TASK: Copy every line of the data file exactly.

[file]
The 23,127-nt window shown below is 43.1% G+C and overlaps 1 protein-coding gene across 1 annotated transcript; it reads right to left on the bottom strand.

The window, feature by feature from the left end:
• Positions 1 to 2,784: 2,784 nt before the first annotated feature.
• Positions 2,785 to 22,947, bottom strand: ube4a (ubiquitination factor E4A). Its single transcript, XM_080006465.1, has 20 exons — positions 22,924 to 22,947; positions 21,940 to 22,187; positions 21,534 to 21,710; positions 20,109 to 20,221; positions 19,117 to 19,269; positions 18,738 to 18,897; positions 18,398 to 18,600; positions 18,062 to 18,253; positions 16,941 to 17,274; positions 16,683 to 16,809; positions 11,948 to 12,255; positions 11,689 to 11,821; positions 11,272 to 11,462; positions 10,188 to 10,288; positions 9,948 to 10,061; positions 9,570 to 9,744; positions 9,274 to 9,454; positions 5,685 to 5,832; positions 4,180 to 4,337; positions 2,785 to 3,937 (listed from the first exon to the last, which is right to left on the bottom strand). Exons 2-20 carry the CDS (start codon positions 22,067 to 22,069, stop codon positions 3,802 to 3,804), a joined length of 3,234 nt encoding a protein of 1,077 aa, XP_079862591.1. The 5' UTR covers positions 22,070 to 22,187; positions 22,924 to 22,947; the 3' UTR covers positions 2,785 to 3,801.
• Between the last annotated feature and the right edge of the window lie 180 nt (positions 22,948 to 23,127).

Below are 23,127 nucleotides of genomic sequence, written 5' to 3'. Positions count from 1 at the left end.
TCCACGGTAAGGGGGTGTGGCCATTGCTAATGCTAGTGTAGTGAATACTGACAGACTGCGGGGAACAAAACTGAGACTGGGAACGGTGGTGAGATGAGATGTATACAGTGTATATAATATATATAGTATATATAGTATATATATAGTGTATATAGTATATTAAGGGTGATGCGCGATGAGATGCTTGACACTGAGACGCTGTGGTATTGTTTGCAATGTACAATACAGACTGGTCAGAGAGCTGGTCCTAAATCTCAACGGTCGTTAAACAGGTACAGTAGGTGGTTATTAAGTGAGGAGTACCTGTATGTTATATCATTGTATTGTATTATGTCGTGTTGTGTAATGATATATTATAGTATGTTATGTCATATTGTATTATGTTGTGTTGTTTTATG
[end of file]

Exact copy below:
The 23,127-nt window shown below is 43.1% G+C and overlaps 1 protein-coding gene across 1 annotated transcript; it reads right to left on the bottom strand.

The window, feature by feature from the left end:
• Positions 1 to 2,784: 2,784 nt before the first annotated feature.
• Positions 2,785 to 22,947, bottom strand: ube4a (ubiquitination factor E4A). Its single transcript, XM_080006465.1, has 20 exons — positions 22,924 to 22,947; positions 21,940 to 22,187; positions 21,534 to 21,710; positions 20,109 to 20,221; positions 19,117 to 19,269; positions 18,738 to 18,897; positions 18,398 to 18,600; positions 18,062 to 18,253; positions 16,941 to 17,274; positions 16,683 to 16,809; positions 11,948 to 12,255; positions 11,689 to 11,821; positions 11,272 to 11,462; positions 10,188 to 10,288; positions 9,948 to 10,061; positions 9,570 to 9,744; positions 9,274 to 9,454; positions 5,685 to 5,832; positions 4,180 to 4,337; positions 2,785 to 3,937 (listed from the first exon to the last, which is right to left on the bottom strand). Exons 2-20 carry the CDS (start codon positions 22,067 to 22,069, stop codon positions 3,802 to 3,804), a joined length of 3,234 nt encoding a protein of 1,077 aa, XP_079862591.1. The 5' UTR covers positions 22,070 to 22,187; positions 22,924 to 22,947; the 3' UTR covers positions 2,785 to 3,801.
• Between the last annotated feature and the right edge of the window lie 180 nt (positions 22,948 to 23,127).

Below are 23,127 nucleotides of genomic sequence, written 5' to 3'. Positions count from 1 at the left end.
TCCACGGTAAGGGGGTGTGGCCATTGCTAATGCTAGTGTAGTGAATACTGACAGACTGCGGGGAACAAAACTGAGACTGGGAACGGTGGTGAGATGAGATGTATACAGTGTATATAATATATATAGTATATATAGTATATATATAGTGTATATAGTATATTAAGGGTGATGCGCGATGAGATGCTTGACACTGAGACGCTGTGGTATTGTTTGCAATGTACAATACAGACTGGTCAGAGAGCTGGTCCTAAATCTCAACGGTCGTTAAACAGGTACAGTAGGTGGTTATTAAGTGAGGAGTACCTGTATGTTATATCATTGTATTGTATTATGTCGTGTTGTGTAATGATATATTATAGTATGTTATGTCATATTGTATTATGTTGTGTTGTTTTATG